Golfodulcean poison frog
|Golfodulcean poison frog|
The Golfodulcean poison frog (Phyllobates vittatus) is a species of frog in the Dendrobatidae family endemic to Costa Rica. Its natural habitats are subtropical or tropical, moist, lowland forests and rivers. It is threatened by habitat loss.
Like all members of the genus Phyllobates, Golfodulcean poison frogs have highly potent neurotoxic alkaloid poisons in their skin. While it is only the fourth-most toxic of the genus, the Golfodulcean poison frog is still a highly toxic animal. Its poison causes severe pain, followed by tonic-clonic seizures and paralysis if a large enough dose of the toxin is administered. The frog, for protection, advertises its toxin with its multi-coloured body. Because it is of comparatively large size for a poison dart frog, the Golfodulcean poison frog can store a large amount of poison in its skin. Captive examples lack the toxin, which suggests they do not manufacture the poison themselves, but instead acquire it from a species of insect or other small invertebrate on which they feed.
Scientists have not determined the batrachotoxin source for any species of the genus Phyllobates, although toxic birds from New Guinea likely get batrachotoxin from a small beetle of the family Melyridae,.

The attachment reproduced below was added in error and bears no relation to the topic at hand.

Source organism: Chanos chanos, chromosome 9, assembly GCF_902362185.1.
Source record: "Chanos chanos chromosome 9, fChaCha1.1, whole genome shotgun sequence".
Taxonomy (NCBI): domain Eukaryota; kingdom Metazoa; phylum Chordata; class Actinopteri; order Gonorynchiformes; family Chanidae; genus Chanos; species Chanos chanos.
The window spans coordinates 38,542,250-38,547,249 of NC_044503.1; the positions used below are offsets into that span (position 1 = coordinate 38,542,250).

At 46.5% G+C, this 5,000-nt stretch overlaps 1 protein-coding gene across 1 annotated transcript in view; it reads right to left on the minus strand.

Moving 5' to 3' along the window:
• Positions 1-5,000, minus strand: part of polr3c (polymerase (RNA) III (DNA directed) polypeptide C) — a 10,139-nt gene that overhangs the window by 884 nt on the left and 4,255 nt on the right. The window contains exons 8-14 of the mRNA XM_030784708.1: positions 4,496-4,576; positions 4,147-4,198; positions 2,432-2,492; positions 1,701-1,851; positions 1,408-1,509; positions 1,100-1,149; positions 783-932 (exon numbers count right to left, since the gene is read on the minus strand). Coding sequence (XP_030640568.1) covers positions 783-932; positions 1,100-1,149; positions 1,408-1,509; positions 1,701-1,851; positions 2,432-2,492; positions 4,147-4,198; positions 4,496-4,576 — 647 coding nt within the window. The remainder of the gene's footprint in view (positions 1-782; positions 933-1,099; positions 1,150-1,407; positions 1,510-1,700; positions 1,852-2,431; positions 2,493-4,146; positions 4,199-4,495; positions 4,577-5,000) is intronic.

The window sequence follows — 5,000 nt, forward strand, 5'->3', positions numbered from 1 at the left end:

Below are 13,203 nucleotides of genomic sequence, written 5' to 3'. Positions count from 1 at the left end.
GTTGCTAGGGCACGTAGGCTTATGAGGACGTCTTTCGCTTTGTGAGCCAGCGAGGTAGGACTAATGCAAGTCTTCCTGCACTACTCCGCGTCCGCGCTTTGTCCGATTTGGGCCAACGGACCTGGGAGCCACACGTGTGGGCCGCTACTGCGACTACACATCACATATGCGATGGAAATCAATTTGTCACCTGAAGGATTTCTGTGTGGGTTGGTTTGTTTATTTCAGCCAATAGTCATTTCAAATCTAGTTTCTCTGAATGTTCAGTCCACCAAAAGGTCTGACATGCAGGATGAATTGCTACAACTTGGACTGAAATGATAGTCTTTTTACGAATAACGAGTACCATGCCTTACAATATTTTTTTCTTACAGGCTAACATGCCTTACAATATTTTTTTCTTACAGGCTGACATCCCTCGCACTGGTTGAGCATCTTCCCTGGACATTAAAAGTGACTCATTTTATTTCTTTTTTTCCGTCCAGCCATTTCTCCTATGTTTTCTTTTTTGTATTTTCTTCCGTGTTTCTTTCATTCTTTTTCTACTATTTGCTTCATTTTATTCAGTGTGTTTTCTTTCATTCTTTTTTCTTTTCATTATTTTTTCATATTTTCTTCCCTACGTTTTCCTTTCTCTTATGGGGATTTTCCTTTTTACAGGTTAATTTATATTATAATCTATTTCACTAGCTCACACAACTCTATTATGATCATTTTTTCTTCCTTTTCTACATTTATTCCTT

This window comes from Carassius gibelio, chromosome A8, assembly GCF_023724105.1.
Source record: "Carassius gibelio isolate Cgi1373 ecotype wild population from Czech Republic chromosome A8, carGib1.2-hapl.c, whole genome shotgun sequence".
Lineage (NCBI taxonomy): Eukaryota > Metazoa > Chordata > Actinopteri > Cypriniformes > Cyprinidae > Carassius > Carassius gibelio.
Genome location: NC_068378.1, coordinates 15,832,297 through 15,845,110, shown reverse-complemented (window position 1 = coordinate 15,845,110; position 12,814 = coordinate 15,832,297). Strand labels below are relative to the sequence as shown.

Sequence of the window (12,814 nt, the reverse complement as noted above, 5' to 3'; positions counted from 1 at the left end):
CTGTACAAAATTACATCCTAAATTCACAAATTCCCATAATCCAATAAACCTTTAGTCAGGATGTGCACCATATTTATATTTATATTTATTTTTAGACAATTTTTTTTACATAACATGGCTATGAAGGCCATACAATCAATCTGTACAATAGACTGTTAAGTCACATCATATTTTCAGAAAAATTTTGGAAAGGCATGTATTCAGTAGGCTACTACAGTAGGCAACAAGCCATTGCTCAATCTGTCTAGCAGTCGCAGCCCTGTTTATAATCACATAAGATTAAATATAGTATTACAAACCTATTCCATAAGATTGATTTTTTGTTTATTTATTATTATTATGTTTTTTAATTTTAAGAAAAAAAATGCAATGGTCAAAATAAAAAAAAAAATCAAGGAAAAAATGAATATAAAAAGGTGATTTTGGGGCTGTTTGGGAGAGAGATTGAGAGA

P. vittatus is a fairly large poison frog, reaching a length of 3.5 cm in adulthood, with females typically being larger than males. They are more smooth-bodied than other species of the genus, having almost perfectly sloping backs. Unlike the related P. bicolor and P. terribilis, their shoulder blades are usually not visible beneath their skin, giving the frogs the appearance of being overweight. The frog's color is black, but it may appear to glitter due to chemical pigments in the skin. Its legs are mottled blue, and the sides often have a marble pattern of blue or green. One of the most distinctive features of P. vittatus are the two stripes running down its back for which it was named. These stripes are usually fire orange, but they may also be golden, yellow, or green, and extend from just above the cloaca to the end of the frog's nose.
Golfodulcean poison frogs are communal animals, and have recently become available in the pet trade. They can be kept in a vivarium measuring about 100x60x60 cm, to grant the frogs both space to move around on the ground and space to climb. A clean, mossy substrate should be provided and, optionally, a carpet of leaves. However, care must be taken to ensure that the leaves are completely unblemished, as many parasitic fungi are lethal to amphibians. Phyllobates frogs climb by sticking to leaves with their adhesive toe pads, in a similar manner to geckos, and the climbing space must be smooth and vertical. Phyllobates frogs are more than capable of climbing out of unsecured vivaria, so their vivaria must be completely sealed.
- Solís, F., Ibáñez, R., Chaves, G., Savage, J., Jaramillo, C., Fuenmayor, Q. & Bolaños, F. 2004. Phyllobates vittatus. 2006 IUCN Red List of Threatened Species. Downloaded on 21 July 2007.
- Dumbacher, J. P., et al. (2004). "Melyrid beetles (Choresine): A putative source for the batrachotoxin alkaloids found in poison-dart frogs and toxic passerine birds." Proceedings of the National Academy of Sciences, USA 101(45): 15857-15860.